by Shanita Bigelow
As a nation, America is facing many challenges, chief among them, the economy, education and healthcare, but the rate of climate change has buoyed the need for renewable resources and the environment up there with them.
“We are a nation that has seen promise amid peril, and claimed opportunity from ordeal,” President Barack Obama said in his February 24 address to a Joint Session of Congress. “Now we must be that nation again…It begins with energy.”
The Obama Administration, determined to create more jobs, lower energy costs, and our dependence on foreign oil, has promised to invest in a nationwide transition to renewable
resources like wind and solar power, clean coal and biofuels.
On such project, the “Green Power Express,” proposed by ITC Holdings Corporation, a Michigan-based transmission power developer, has gained preliminary approval by the Federal
Energy Regulatory Commission for a 3,000 mile wind power pipeline. But the costs, estimated between $10 and $12 billion, has been a cause of concern for Illinois consumer advocates.
“[We] definitely support wind power, but you have to ask, what are the benefits, what are the costs? [Is it] green power for the sake of green power?” Jim Chilsen, spokesman for the Citizens Utility Board (CUB), said.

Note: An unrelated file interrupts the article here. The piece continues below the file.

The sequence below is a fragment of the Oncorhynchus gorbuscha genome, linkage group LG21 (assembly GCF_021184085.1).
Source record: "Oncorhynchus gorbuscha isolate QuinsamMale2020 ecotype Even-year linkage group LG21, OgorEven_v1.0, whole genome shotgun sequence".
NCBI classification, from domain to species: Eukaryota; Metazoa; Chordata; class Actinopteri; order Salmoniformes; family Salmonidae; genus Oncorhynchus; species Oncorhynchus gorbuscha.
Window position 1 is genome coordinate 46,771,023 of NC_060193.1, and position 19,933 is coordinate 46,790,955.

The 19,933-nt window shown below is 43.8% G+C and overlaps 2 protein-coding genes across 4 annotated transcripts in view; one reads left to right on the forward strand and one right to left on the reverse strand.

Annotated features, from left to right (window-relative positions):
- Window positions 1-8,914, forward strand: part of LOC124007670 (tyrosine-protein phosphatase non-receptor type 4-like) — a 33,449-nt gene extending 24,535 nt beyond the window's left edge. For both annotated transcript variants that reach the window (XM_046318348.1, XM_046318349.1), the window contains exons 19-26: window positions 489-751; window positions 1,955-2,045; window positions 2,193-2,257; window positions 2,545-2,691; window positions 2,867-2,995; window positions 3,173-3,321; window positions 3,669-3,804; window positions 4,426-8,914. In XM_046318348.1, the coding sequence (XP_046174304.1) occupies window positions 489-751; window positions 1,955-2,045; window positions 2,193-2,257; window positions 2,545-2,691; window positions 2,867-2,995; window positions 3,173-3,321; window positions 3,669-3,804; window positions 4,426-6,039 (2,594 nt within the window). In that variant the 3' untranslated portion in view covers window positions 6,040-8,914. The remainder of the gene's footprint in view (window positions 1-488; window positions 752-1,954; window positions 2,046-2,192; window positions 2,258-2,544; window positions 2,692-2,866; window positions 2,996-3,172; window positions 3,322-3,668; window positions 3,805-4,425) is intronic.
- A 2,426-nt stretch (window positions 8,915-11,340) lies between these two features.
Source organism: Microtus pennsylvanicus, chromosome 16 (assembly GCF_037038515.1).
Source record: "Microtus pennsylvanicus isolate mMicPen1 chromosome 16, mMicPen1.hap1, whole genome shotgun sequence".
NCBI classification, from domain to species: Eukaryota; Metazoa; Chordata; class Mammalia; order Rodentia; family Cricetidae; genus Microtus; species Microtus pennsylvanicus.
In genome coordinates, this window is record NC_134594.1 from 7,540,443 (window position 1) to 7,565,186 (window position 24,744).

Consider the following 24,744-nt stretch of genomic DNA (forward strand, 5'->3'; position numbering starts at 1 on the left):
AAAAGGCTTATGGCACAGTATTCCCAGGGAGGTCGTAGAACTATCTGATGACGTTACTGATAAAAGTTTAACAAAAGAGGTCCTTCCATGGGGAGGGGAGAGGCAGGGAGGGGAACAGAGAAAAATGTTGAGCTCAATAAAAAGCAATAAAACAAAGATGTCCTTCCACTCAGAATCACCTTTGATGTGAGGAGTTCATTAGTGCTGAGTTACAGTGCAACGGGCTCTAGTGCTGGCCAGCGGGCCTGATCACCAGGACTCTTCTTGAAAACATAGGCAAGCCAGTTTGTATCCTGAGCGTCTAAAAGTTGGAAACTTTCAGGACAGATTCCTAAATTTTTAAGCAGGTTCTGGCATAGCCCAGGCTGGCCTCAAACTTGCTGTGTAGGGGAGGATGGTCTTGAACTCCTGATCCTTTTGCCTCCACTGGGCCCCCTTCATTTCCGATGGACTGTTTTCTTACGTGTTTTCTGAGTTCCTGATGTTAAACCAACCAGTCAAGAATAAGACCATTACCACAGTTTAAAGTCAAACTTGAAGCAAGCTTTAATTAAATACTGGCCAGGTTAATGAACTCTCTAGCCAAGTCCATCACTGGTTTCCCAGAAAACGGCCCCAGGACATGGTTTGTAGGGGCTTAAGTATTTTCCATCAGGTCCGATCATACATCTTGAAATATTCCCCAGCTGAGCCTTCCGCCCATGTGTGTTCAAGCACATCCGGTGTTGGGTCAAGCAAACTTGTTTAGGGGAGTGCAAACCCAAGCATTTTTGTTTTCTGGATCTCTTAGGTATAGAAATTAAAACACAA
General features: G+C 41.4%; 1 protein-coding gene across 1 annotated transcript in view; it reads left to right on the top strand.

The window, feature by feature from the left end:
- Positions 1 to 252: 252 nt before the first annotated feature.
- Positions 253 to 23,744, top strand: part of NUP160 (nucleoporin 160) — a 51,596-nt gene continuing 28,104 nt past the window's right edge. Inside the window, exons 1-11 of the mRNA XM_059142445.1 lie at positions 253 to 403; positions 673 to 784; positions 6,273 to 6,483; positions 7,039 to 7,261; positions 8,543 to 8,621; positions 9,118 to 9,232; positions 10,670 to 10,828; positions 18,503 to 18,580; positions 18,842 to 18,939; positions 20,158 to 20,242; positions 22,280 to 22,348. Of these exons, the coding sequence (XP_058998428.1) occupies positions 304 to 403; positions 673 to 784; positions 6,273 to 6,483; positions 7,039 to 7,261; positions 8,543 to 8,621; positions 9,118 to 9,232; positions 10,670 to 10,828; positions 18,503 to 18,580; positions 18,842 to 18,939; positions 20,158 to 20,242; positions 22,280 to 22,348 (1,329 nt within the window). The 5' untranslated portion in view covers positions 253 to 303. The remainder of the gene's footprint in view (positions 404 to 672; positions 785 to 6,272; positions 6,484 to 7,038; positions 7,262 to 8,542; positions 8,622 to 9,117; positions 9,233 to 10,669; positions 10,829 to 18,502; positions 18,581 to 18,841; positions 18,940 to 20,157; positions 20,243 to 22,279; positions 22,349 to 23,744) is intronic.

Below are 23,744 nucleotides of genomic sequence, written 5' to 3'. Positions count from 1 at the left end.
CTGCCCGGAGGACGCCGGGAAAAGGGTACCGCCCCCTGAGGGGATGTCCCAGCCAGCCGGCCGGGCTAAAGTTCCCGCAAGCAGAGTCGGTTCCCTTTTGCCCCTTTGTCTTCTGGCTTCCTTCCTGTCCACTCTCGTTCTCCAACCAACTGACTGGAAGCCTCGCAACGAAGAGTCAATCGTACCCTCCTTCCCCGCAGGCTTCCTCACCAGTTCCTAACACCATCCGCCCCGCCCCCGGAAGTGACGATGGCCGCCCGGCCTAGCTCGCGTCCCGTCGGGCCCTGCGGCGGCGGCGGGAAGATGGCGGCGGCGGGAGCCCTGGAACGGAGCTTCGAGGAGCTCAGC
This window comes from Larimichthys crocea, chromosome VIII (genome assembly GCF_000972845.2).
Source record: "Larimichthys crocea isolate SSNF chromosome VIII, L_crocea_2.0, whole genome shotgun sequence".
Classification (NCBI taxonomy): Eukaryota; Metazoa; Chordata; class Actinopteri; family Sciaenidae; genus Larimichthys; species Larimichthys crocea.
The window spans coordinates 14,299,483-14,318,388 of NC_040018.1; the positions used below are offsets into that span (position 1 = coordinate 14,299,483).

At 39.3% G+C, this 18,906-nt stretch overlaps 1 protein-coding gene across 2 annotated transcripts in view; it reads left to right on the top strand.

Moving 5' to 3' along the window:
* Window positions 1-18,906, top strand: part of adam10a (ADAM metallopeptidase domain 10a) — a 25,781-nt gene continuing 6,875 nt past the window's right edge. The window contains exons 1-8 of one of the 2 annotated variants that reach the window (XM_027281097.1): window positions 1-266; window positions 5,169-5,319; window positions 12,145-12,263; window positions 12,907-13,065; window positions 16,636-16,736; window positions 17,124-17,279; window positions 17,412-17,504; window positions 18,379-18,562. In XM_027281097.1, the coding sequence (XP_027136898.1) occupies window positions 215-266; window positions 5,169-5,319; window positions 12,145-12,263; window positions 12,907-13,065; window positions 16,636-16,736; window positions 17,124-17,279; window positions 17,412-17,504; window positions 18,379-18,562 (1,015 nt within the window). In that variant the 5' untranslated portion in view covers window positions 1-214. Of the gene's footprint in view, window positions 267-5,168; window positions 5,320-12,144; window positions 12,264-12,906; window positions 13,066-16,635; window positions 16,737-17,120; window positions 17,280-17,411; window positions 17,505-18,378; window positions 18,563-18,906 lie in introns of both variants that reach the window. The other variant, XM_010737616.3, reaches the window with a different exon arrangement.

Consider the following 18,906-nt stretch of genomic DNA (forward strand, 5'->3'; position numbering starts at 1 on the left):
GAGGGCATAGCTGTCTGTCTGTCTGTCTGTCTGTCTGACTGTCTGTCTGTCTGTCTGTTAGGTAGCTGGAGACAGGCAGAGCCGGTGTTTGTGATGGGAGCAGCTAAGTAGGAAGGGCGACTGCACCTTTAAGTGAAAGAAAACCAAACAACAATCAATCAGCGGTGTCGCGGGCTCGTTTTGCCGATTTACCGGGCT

Illinois consumers would have to pay a portion of the potentially $12 billion project, but it is too early to know just how much. The question is, whatever the cost, is it worth it?
“…the Green Power Express…would result in a reduction of up to 34 million metric tons in carbon emissions…equivalent to the annual emissions of about…nine to 11 million automobiles,” said ITC Holdings spokeswoman, Louise Beller. “A modern grid will solve our environmental and renewable energy challenges and improve reliability and associated costs to the economy.”
The obvious benefits of this regional project, designed to transfer wind power from wind-rich states in the upper Midwest to cities like Chicago, are astounding, but perhaps misleading,
according to Mark Pruitt, executive director of the Illinois Power Agency.
Wind is variable, according to Pruitt, and would need to be backed up by additional energy sources like coal or natural gas. And just as variable as the wind, is consumer demand.
“Variable input [wind] and demand are very hard to balance… it throws pricing,” Pruitt said.
There are other green projects that would be more beneficial to Illinois consumers, according to Chilsen.
“Do we [Illinois] have enough energy? Yes,” Pruitt said. “Do we need more power? No. Do we need more renewable energy? Arguably, yes. Should we develop or import [it]? We have to weigh the costs.”